Cyborg Bodies, Human Minds: Robert Venditti's The Surrogates, Yukito Kishiro's Battle Angel Alita and the Great Myth of Posthumanism
The topic of humans altered and improved through advanced cyborg technology—technology that amalgamates animal and machine—has long been of interest in science fiction, gaining popularity in most Western countries and Japan. This paper examines two graphic novel series, Robert Venditti’s The Surrogates and Yukito Kishiro’s Battle Angel Alita, in relation to cyborg humans and the theoretical concept of posthumanism, defined as a state that transcends the limitations of human existence with the help of cutting-edge technologies. The posthuman theory of Donna Haraway suggests that the cyborg has the potential to change humanity for the better, to challenge essentialist dichotomies and harmful identity politics. However, theorists like Katherine Hayles warn about the dangers inherent in technologies that allow humanity to “master” the body—and mortality—completely. This paper critically examines both perspectives and, ultimately, the viability of a utopic posthuman state.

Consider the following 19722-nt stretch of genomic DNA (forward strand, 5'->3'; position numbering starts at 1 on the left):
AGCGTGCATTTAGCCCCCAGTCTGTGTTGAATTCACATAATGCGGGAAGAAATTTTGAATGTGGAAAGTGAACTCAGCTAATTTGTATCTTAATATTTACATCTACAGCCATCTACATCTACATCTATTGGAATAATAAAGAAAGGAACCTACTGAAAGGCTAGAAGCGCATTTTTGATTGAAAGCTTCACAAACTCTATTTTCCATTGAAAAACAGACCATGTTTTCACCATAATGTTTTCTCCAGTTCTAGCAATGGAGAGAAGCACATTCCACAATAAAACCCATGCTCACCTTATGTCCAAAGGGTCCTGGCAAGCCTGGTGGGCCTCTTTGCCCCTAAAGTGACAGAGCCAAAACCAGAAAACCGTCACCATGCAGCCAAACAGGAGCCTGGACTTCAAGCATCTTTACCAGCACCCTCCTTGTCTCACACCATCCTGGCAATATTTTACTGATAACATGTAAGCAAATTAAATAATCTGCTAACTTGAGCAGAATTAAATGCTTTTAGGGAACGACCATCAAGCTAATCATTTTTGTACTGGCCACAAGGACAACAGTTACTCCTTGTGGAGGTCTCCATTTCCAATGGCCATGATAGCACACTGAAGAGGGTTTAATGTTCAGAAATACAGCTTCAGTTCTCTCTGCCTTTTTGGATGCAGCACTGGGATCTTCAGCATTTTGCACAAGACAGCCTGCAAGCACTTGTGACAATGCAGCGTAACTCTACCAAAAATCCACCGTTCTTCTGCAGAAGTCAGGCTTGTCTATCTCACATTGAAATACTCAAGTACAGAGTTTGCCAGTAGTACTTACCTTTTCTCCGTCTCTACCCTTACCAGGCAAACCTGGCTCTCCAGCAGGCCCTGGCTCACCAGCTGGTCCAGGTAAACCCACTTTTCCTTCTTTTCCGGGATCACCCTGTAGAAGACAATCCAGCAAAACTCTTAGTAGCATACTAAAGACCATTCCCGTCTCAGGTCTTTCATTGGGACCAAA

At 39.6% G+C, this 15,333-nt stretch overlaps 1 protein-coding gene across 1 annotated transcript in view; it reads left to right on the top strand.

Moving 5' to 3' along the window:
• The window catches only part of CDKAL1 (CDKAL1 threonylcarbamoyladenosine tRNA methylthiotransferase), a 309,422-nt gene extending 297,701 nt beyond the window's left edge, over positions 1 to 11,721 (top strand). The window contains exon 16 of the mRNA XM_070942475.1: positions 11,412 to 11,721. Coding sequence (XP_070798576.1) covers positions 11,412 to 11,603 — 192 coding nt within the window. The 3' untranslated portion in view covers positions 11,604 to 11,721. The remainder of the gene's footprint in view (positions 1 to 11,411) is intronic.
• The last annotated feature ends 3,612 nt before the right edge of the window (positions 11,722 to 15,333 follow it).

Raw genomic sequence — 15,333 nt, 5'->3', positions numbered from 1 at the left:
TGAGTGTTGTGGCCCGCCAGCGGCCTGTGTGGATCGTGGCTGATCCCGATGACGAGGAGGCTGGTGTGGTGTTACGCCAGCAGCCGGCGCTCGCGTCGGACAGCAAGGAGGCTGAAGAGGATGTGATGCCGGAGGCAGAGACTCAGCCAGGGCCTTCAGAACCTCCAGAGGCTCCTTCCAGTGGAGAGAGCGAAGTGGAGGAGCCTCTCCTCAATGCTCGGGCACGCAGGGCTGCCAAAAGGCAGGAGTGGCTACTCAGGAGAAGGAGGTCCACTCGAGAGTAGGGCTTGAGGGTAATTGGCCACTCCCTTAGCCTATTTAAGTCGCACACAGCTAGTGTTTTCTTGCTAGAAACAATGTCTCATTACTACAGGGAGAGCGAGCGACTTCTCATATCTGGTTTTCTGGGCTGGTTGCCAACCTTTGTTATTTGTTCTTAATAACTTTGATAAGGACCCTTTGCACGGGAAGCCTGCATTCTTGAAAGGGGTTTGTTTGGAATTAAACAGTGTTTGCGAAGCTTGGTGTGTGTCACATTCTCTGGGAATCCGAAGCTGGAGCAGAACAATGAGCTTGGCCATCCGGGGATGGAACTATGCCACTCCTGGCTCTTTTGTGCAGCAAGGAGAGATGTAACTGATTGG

Massey, S. (2015). Cyborg Bodies, Human Minds: Robert Venditti's The Surrogates, Yukito Kishiro's Battle Angel Alita and the Great Myth of Posthumanism (Master's thesis, University of Calgary, Calgary, Canada). Retrieved from https://prism.ucalgary.ca. doi:10.11575/PRISM/25507